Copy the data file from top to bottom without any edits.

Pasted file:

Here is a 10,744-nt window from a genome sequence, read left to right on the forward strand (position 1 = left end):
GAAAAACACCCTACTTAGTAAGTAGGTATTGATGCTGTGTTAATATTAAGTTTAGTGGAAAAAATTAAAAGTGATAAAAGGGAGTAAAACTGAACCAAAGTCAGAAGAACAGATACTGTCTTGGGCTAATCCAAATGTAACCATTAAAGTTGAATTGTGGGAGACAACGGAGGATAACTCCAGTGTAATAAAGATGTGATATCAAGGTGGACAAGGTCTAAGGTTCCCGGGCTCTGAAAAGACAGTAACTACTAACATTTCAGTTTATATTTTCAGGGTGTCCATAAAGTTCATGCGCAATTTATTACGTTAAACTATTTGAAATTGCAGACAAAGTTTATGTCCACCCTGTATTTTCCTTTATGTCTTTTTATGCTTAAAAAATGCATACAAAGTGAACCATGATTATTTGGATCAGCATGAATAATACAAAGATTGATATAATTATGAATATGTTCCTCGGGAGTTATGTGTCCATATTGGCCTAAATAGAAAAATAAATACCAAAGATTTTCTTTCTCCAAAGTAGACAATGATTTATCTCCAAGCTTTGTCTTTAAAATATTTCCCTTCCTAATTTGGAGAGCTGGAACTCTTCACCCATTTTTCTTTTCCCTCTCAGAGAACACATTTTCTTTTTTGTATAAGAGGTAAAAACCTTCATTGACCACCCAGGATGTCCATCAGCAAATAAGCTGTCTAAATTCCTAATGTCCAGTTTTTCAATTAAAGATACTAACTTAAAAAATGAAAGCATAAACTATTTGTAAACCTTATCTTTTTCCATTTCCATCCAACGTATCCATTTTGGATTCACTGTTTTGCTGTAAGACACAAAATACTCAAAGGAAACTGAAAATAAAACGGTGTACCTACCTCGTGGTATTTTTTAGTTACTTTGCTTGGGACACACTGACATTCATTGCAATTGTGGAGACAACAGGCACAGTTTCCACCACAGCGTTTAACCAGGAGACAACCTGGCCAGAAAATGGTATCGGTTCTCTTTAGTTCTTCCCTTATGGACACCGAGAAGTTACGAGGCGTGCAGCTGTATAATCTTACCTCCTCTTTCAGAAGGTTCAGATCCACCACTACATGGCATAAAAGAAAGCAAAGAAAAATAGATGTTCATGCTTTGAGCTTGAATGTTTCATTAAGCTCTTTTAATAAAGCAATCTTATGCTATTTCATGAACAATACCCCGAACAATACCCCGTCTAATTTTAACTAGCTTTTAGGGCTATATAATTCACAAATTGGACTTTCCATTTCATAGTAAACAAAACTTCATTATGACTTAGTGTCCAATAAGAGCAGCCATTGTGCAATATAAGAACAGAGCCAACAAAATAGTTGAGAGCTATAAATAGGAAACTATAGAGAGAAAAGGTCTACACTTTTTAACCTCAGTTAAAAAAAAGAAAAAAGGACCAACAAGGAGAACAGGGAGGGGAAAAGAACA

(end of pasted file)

Here is a 10,744-nt window from a genome sequence, read left to right on the forward strand (position 1 = left end):
GAAAAACACCCTACTTAGTAAGTAGGTATTGATGCTGTGTTAATATTAAGTTTAGTGGAAAAAATTAAAAGTGATAAAAGGGAGTAAAACTGAACCAAAGTCAGAAGAACAGATACTGTCTTGGGCTAATCCAAATGTAACCATTAAAGTTGAATTGTGGGAGACAACGGAGGATAACTCCAGTGTAATAAAGATGTGATATCAAGGTGGACAAGGTCTAAGGTTCCCGGGCTCTGAAAAGACAGTAACTACTAACATTTCAGTTTATATTTTCAGGGTGTCCATAAAGTTCATGCGCAATTTATTACGTTAAACTATTTGAAATTGCAGACAAAGTTTATGTCCACCCTGTATTTTCCTTTATGTCTTTTTATGCTTAAAAAATGCATACAAAGTGAACCATGATTATTTGGATCAGCATGAATAATACAAAGATTGATATAATTATGAATATGTTCCTCGGGAGTTATGTGTCCATATTGGCCTAAATAGAAAAATAAATACCAAAGATTTTCTTTCTCCAAAGTAGACAATGATTTATCTCCAAGCTTTGTCTTTAAAATATTTCCCTTCCTAATTTGGAGAGCTGGAACTCTTCACCCATTTTTCTTTTCCCTCTCAGAGAACACATTTTCTTTTTTGTATAAGAGGTAAAAACCTTCATTGACCACCCAGGATGTCCATCAGCAAATAAGCTGTCTAAATTCCTAATGTCCAGTTTTTCAATTAAAGATACTAACTTAAAAAATGAAAGCATAAACTATTTGTAAACCTTATCTTTTTCCATTTCCATCCAACGTATCCATTTTGGATTCACTGTTTTGCTGTAAGACACAAAATACTCAAAGGAAACTGAAAATAAAACGGTGTACCTACCTCGTGGTATTTTTTAGTTACTTTGCTTGGGACACACTGACATTCATTGCAATTGTGGAGACAACAGGCACAGTTTCCACCACAGCGTTTAACCAGGAGACAACCTGGCCAGAAAATGGTATCGGTTCTCTTTAGTTCTTCCCTTATGGACACCGAGAAGTTACGAGGCGTGCAGCTGTATAATCTTACCTCCTCTTTCAGAAGGTTCAGATCCACCACTACATGGCATAAAAGAAAGCAAAGAAAAATAGATGTTCATGCTTTGAGCTTGAATGTTTCATTAAGCTCTTTTAATAAAGCAATCTTATGCTATTTCATGAACAATACCCCGAACAATACCCCGTCTAATTTTAACTAGCTTTTAGGGCTATATAATTCACAAATTGGACTTTCCATTTCATAGTAAACAAAACTTCATTATGACTTAGTGTCCAATAAGAGCAGCCATTGTGCAATATAAGAACAGAGCCAACAAAATAGTTGAGAGCTATAAATAGGAAACTATAGAGAGAAAAGGTCTACACTTTTTAACCTCAGTTAAAAAAAAGAAAAAAGGACCAACAAGGAGAACAGGGAGGGGAAAAGAACA